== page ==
In an especially revealing essay in this collection, the late novelist William Styron tells of what he shared with another American literary great, Mark Twain.
"Our early surroundings possessed a surface sweetness and innocence - under which lay a turmoil we were pleased to expose - and we both grew up in villages on the banks of great rivers that dominated our lives," Styron writes in "A Literary Forefather," a 1995 essay that originally appeared in The New Yorker.
Styron was referring to the Mississippi River of Twain's Hannibal, Mo., and the James River of his own Tidewater Virginia. But he was also alluding to the dark whispers of slavery both writers experienced as Southern whites related to slaveholders, a trauma simmering just beneath the surface of sanguine social convention that they explored in their most celebrated and controversial works, Twain's 1885 "Adventures of Huckleberry Finn" and Styron's 1967 "Confessions of Nat Turner."
Gracious rage characterizes these essays, as Styron's fierce convictions on matters from discrimination to censorship seethe through his gentle, leisurely voice. Written from 1981 to 1998, and assembled largely by the Pulitzer Prize winner before his death, in 2006, they are like a languid, pastoral river itself, one whose serenity belies its force.
Several essays take up the idea of cultural taboo and how virtues from freedom of expression to human rights to simple honesty have been repressed and must be defended. The charisma of former President John F. Kennedy emerges in the title essay, "Havanas in Camelot." Other essays examine cultural attitudes over the last 50 years about everything from the moral stigma of syphilis to the political promise of socialism to the distorted perspective of a slavery theme park. Styron champions high ideals throughout, applauding their gradual emergence over the decades.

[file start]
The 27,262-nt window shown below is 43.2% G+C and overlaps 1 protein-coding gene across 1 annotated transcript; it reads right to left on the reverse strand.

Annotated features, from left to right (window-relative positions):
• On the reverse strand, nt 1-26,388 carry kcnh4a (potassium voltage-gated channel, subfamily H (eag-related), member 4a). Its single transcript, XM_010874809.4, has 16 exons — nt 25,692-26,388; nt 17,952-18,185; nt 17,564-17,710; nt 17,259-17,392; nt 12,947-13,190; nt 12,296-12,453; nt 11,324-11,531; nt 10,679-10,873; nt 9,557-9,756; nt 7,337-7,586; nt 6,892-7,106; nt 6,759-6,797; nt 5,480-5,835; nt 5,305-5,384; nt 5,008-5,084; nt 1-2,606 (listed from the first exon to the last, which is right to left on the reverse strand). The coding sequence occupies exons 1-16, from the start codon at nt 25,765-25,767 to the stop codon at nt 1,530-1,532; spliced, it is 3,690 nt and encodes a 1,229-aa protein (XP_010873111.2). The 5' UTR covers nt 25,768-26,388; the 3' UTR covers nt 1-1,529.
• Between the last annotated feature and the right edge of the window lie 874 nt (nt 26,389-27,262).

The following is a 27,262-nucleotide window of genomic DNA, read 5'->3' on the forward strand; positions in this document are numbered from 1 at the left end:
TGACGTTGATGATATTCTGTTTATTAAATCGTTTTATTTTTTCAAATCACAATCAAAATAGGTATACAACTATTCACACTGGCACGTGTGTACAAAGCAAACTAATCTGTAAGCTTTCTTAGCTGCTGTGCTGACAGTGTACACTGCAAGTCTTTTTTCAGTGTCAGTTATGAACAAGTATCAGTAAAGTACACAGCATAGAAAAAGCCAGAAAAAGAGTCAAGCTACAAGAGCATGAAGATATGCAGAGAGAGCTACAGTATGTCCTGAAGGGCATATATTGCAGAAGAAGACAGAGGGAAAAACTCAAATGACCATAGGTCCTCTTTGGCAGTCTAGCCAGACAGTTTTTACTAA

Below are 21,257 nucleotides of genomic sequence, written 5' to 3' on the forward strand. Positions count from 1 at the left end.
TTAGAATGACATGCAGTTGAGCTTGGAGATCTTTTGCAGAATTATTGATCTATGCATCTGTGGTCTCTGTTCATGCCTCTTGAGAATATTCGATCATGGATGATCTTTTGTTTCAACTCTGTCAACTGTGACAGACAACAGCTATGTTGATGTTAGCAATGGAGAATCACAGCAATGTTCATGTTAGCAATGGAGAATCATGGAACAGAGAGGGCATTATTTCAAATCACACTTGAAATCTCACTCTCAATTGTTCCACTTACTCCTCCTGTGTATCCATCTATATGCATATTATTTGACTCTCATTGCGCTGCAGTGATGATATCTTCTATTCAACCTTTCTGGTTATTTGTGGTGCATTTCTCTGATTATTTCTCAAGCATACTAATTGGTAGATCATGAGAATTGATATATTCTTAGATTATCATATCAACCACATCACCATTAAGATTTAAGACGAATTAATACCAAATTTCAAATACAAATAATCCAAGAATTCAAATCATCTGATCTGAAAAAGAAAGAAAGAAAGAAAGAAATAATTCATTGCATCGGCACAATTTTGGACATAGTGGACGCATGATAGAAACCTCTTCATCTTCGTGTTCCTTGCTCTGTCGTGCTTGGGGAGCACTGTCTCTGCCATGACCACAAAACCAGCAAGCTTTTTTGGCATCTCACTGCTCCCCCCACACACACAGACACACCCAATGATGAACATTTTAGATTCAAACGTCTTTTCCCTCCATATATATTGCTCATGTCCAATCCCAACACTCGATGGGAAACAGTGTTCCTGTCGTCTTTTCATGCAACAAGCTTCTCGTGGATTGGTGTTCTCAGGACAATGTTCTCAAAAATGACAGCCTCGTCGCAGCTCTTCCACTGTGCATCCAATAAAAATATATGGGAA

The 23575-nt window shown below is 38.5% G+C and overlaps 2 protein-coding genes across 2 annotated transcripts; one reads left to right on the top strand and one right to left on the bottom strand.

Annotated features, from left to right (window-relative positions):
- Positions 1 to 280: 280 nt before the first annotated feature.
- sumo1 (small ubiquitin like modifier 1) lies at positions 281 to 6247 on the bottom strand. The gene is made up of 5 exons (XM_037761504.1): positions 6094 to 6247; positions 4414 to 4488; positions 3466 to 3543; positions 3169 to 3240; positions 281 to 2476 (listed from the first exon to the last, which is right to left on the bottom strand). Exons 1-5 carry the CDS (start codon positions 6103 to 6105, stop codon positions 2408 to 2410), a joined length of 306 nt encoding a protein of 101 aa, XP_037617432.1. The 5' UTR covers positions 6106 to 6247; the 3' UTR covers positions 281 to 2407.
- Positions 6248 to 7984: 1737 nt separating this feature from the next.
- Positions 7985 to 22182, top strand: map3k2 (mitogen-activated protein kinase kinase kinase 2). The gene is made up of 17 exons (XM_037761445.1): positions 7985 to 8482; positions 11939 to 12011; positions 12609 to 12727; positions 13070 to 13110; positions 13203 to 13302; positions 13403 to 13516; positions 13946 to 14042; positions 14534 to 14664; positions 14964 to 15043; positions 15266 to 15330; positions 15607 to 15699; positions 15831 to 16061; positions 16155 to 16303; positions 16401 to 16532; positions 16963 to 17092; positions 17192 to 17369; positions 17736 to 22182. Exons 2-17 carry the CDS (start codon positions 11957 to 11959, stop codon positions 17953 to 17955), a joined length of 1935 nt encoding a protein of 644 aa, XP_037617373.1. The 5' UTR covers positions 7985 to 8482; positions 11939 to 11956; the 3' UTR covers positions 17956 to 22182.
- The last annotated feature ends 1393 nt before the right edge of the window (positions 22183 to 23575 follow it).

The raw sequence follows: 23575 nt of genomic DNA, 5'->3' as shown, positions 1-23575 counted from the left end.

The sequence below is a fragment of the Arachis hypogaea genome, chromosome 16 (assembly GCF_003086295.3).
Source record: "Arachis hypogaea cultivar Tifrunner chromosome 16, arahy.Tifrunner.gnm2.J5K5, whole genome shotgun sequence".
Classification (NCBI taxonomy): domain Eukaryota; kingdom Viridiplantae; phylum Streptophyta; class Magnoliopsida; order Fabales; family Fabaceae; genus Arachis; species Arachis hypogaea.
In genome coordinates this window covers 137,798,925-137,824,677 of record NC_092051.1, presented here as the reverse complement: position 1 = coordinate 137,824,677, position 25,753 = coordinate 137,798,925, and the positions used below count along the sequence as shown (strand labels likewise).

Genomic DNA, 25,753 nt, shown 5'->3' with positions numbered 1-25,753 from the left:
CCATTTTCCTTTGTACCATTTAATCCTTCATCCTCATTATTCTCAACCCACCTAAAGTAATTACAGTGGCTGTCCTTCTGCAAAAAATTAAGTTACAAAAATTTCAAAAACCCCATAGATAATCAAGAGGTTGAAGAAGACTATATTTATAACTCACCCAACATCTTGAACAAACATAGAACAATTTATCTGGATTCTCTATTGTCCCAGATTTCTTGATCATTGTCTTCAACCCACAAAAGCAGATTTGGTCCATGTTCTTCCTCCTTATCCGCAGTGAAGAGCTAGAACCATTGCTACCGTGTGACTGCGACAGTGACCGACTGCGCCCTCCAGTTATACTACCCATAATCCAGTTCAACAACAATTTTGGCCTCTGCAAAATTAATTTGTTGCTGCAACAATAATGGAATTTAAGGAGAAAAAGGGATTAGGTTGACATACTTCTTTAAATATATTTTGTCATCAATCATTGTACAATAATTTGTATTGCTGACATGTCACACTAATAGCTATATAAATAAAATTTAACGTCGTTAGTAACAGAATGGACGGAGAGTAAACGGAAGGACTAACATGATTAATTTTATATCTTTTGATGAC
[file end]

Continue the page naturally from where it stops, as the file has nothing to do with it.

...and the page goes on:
Similarly, essays that celebrate other writers - Truman Capote, James Baldwin, Terry Southern, and Twain - focus modestly but assuredly on such shared ideals. "Like me, Terry was an apostate southern Protestant, and I think that one of the reasons we hit it off well together was that we both viewed the Christian religion - at least insofar as we had experienced its puritanical rigors - as a conspiracy to deny its adherents their fulfillment as human beings," Styron writes of Southern in "Transcontinental With Tex."
The final essays are the most affirming, as in a simple, heartfelt way Styron lives the convictions he has shouldered through his life. "Walking With Aquinnah" celebrates the pleasures of morning strolls with his dog. "In Vineyard Haven" is an appreciation of his Martha's Vineyard summer home, of "the small-town sidewalks and the kids on bikes and the trespassing gangs of dogs and the morning walk to the post office past the Café du Port, with its warm smell of pastry and coffee." Styron exhales in these essays, displaying an ease that conveys even more intensely the fire within, and aptly closes this resonant collection.
Robert Braile reviews regularly for the Globe.